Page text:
Audi’s China Sales Slump 35.3% in January
(Beijing) — Luxury carmaker Audi AG said its China sales plunged 35.3% in January as it faced lingering fallout from a clash with its dealer network and growing competition from German rivals Mercedes-Benz and BMW AG in the world’s largest auto market.
Audi, a division of Volkswagen AG and the largest luxury-car seller in China, said the steep decline brought its China sales to 35,181 vehicles for January. It blamed the drop on “restrained” activity by its China dealers as it focused on developing a “long-term, strategic growth plan for the coming decade” with FAW Group Corp., its main Chinese partner, according to a statement released on Tuesday.
Audi surprised FAW last autumn when the former announced plans for a second production base in China with Shanghai’s SAIC Motor Corp., Volkswagen’s main China joint venture partner. That deal also upset Audi’s current China network of dealers, many of whom feared they would lose business to a new rival network that would sell cars produced by the Audi-SAIC tie-up.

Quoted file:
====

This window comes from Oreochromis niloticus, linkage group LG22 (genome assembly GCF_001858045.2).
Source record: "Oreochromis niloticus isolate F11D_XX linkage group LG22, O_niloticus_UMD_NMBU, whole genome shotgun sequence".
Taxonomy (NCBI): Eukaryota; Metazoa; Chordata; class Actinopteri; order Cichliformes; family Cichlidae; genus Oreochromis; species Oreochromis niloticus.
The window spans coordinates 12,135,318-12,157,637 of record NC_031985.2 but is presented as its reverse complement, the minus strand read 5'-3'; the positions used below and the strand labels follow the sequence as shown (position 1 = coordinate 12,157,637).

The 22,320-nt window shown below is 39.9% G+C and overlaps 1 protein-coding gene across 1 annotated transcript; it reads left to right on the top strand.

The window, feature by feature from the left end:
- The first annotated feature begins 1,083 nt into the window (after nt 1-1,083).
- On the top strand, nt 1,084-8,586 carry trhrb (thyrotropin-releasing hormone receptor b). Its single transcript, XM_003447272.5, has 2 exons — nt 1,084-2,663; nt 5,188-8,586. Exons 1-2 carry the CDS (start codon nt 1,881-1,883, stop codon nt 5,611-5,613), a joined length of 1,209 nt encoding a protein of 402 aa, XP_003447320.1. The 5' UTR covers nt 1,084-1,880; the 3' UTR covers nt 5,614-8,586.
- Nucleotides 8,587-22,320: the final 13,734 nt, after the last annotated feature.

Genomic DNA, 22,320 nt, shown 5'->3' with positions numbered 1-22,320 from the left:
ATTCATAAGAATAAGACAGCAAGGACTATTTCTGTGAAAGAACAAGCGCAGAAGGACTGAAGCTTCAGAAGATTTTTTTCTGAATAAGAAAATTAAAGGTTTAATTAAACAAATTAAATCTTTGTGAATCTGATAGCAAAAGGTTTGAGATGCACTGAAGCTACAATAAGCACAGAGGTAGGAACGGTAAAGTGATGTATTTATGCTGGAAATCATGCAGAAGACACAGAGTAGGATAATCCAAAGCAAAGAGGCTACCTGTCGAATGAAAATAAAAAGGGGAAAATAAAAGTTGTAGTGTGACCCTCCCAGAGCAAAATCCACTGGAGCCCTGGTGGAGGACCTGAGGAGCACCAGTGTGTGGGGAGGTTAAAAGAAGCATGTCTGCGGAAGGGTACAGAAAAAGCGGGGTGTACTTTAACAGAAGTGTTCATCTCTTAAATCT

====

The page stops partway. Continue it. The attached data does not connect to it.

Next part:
Audi’s 431 China dealers protested in November by threatening to stop increasing their stock of cars unless the German company responded to their concerns. As a result, Audi ended talks with SAIC on such a network and agreed that it would resume talks later only if it could ensure long-term stable profitability for existing dealers.
Audi’s January sales plunge came as its top two German rivals, BMW and Mercedes-Benz, reported strong growth for the month. BMW reported earlier this month that its China sales grew 18.2% to 51,345 units, while Mercedes-Benz’s sales jump 39.3% to 58,799. Both companies said January marked the first month ever for them to pass the 50,000 vehicle mark in China for a single month.
The weak Audi figures, combined with the strong numbers from its rivals, marked the first time ever that Audi’s monthly sales in China slumped behind both BMW’s and Mercedes-Benz’s.
But leading U.S. carmakers Ford Motor Inc. and General Motors Co. also saw large drops of 32% and 24% in January respectively, as both were hit by reductions in a tax rebate plan that was part of a program by Beijing to encourage purchases of lower-polluting cars. Analysts said the decline could also be due partly to seasonal factors, since the weeklong Chinese New Year holiday began in January this year and not in February as in 2016.
China is the world’s largest automobile market, with sales rising 13.7% last year to more than 28 million vehicles on the back of strong demand from the nation’s growing middle class. But growth is expected to slow sharply this year with the lower government incentives and as the broader economy slows, with the China Association of Automobile Manufacturers predicting just 5% expansion for 2017.
Contact writer: Yang Ge (email@example.com)
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